You can’t triple your income in the next few minutes but you can do something that moves you forward.

Think big, act small. That’s how you get where you want to go.

What’s your big goal? What’s your big idea? What will you do in the next two minutes?

You can triple your income by bringing in more referrals

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What successful people do with their time

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I just read an article about time and how we use it. “Unsuccessful people spend time,” the author said. “Successful people invest time.

“Spending time means consuming it by watching TV, playing games, hanging out with friends. That much is clear. What is not as clear, and wasn’t addressed by the author, is the idea that we also consume time when we do our work.

Meeting with clients, drafting documents, arguing motions, and everything else that defines being a practicing lawyer consumes time. Yes, we earn income when we do that but, by and large, that’s all we earn. It’s an equal exchange–our time (and work product) for money.

Investing time is different.

Investing time means doing things that can provide a bigger return relative to the time invested. Building relationships with influential people is a good example.

What is the value to you of a new referral source or business contact who provides information or leads, sends traffic to your website or introduces you to influential leaders?

Incalculable.

Investing time also means doing activities that build key skills and knowledge. Improving trial skills, speaking skills, networking skills, and sales skills, for example, can provide you with value far beyond the time you invest in acquiring those skills.

But it’s not just the increased value we derive by investing in people and skills. It’s that the value we get compounds.

One relationship leads to two. Two leads to ten. Improved marketing skills bring you new clients, repeat clients, and higher paying clients. It can quadruple your income in a short period of time, as it did for me.

How much of your valuable time do you spend each week? How much do you invest?

The answer will predict your future.

How much time do you invest in learning how to bring in more referrals?

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Are you ready to be an overnight success?

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Ever wonder why some people seem to be an overnight success? Are they just lucky?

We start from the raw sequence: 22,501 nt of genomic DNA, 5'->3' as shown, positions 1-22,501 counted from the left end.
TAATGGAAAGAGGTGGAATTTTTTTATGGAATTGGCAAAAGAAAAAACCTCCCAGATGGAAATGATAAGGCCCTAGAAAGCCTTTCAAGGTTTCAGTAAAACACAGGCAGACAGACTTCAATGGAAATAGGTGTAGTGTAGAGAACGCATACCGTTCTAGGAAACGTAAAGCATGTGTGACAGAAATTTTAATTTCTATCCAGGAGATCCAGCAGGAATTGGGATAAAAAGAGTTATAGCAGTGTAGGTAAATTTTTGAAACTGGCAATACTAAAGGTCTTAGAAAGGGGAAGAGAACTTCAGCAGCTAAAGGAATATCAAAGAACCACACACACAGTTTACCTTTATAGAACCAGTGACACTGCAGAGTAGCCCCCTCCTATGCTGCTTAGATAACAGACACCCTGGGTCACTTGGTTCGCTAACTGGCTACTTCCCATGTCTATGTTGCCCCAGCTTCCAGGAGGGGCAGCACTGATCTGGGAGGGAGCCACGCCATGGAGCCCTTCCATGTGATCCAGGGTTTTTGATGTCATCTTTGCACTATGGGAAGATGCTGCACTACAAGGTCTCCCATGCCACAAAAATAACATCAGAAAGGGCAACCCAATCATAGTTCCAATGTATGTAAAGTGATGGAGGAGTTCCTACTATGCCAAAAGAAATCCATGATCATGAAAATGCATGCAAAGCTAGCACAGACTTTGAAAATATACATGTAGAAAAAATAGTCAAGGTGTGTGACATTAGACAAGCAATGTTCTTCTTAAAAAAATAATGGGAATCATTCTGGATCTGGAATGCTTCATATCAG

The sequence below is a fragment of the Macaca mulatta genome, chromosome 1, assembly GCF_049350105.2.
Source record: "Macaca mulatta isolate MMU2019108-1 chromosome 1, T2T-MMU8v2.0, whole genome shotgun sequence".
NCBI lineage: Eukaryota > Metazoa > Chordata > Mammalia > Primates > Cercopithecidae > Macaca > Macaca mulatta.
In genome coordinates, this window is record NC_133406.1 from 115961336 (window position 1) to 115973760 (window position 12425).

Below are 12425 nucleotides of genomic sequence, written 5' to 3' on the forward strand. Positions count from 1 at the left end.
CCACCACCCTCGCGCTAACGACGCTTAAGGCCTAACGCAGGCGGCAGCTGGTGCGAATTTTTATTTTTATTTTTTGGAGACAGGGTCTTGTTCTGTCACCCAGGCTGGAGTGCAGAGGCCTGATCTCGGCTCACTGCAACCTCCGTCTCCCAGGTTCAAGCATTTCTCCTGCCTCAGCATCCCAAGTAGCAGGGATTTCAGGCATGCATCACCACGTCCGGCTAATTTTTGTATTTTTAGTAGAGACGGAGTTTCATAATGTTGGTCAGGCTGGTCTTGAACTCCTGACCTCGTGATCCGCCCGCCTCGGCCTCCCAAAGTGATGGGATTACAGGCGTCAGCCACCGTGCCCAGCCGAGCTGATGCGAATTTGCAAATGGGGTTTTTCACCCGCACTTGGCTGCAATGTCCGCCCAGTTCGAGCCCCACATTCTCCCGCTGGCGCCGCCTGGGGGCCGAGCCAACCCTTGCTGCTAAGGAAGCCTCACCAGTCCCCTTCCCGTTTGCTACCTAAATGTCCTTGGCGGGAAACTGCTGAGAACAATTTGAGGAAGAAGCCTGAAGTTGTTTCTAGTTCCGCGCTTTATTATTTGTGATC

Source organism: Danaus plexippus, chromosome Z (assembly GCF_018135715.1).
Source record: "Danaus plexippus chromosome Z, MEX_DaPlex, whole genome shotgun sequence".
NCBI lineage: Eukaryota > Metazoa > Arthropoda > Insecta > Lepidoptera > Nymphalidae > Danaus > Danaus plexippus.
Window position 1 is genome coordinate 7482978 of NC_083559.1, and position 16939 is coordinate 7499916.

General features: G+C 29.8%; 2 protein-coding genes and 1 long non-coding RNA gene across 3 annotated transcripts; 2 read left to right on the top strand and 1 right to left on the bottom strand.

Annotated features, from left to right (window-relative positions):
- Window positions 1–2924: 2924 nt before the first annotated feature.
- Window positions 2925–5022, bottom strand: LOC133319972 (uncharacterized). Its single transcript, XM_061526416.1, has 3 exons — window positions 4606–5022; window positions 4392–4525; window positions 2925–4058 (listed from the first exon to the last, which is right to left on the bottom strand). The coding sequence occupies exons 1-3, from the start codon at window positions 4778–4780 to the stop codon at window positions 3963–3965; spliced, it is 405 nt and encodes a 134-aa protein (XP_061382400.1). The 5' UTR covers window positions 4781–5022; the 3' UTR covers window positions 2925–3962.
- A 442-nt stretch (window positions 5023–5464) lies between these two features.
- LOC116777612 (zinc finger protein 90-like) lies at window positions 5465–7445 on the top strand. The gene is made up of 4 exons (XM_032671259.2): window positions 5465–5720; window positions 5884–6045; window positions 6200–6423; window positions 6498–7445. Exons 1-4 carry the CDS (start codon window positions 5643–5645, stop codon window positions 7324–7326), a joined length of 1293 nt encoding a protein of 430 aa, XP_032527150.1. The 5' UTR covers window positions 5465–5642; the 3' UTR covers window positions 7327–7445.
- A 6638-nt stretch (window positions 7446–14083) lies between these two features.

I think luck is a factor. Some people have it, some don’t. But more than luck, the people who quickly build a practice or business or their career do so for a very good reason.

When opportunities present themselves, they act on them.

Many people see the opportunities but do nothing. Or move too slowly and miss the boat. As Abraham Lincoln said, “Good things may come to those who wait, but only things left by those who hustle.”

If you are the overly cautious type, can you train yourself to see the opportunities around you and, more importantly, can you train yourself to hustle?

Maybe.

Here’s how I’d go about it.

Start by taking some business classes (yes, even if you don’t have business clients). Learn how to appraise a business or an apartment building. Learn how to read a balance sheet and how to buy or start a small business.

Read biographies by and about entrepreneurs and how they built their fortunes. Find ways to spend time with them. Pay attention to how they speak, how they think, and how they manage their priorities.

And then, here’s the killer strategy: Develop the habit of making decisions quickly, without having all the facts.

Start small and try lots of things. Sell something on eBay. Buy something on Craigslist. Give yourself permission to be wrong most of the time because that’s how things usually work. You might try fifty ideas and find one that works.

But one might be all you need.

Earl Nightingale said, “There comes a time in every person’s life where they are given the opportunity to earn more in the next 12 months than they have in the previous 12 years”

Make sure you’re ready for it.

How to meet business owners and professionals

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Give your life a tune-up

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You’re busy. Taking care of business, living the life you’ve created, traveling forward in time towards whatever comes next.